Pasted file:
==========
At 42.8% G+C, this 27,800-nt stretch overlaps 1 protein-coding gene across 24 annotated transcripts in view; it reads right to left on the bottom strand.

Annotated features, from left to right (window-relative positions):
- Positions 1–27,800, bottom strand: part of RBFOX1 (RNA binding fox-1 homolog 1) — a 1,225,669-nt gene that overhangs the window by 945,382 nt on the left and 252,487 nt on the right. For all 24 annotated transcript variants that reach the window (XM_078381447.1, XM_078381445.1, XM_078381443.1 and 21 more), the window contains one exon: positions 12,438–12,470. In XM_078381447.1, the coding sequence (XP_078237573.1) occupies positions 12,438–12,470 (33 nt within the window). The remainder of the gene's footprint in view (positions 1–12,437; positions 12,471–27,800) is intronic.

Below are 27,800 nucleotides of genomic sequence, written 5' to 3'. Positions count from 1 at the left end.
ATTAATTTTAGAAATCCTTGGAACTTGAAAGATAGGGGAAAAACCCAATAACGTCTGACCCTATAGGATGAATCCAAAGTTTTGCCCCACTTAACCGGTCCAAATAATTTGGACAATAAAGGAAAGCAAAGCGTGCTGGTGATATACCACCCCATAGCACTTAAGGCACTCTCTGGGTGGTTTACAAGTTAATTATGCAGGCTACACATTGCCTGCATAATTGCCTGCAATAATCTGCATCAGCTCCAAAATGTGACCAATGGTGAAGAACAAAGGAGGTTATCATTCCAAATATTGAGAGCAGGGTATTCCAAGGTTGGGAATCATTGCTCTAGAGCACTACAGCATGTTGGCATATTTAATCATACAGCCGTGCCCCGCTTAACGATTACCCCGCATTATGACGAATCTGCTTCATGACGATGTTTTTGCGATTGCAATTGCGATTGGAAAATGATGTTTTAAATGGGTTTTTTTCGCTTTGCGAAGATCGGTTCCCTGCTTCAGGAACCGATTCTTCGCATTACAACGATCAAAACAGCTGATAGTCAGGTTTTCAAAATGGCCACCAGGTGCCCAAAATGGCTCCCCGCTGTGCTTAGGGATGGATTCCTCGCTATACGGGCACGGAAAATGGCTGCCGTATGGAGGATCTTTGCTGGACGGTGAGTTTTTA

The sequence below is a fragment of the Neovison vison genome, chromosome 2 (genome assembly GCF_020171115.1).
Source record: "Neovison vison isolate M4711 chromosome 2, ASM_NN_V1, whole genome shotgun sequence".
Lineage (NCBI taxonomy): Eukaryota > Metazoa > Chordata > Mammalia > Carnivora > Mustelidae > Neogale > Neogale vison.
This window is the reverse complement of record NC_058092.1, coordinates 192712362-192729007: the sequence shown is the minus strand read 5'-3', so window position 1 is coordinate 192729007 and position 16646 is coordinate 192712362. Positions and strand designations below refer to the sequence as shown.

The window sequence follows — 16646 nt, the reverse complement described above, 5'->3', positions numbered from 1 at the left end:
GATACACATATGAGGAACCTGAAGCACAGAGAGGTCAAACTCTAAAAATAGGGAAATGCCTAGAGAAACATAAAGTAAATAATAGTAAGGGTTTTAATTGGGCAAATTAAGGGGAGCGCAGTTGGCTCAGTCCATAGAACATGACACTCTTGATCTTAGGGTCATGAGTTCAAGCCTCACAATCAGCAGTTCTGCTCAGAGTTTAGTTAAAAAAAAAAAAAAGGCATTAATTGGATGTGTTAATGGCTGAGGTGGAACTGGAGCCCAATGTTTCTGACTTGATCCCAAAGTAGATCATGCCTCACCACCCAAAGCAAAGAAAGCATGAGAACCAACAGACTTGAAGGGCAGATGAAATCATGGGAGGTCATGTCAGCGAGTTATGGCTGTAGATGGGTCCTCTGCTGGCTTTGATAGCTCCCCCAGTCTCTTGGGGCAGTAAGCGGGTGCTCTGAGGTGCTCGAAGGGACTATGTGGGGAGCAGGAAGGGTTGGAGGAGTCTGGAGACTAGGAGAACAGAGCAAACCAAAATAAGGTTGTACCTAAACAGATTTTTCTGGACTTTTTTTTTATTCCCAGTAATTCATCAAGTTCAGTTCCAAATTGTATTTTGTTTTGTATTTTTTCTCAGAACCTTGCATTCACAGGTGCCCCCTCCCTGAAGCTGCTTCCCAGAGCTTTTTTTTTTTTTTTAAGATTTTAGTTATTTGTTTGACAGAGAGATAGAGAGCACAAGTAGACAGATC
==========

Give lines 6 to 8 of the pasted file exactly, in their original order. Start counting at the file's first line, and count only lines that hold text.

The sequence below is a fragment of the Neovison vison genome, chromosome 2 (genome assembly GCF_020171115.1).
Source record: "Neovison vison isolate M4711 chromosome 2, ASM_NN_V1, whole genome shotgun sequence".
Lineage (NCBI taxonomy): Eukaryota > Metazoa > Chordata > Mammalia > Carnivora > Mustelidae > Neogale > Neogale vison.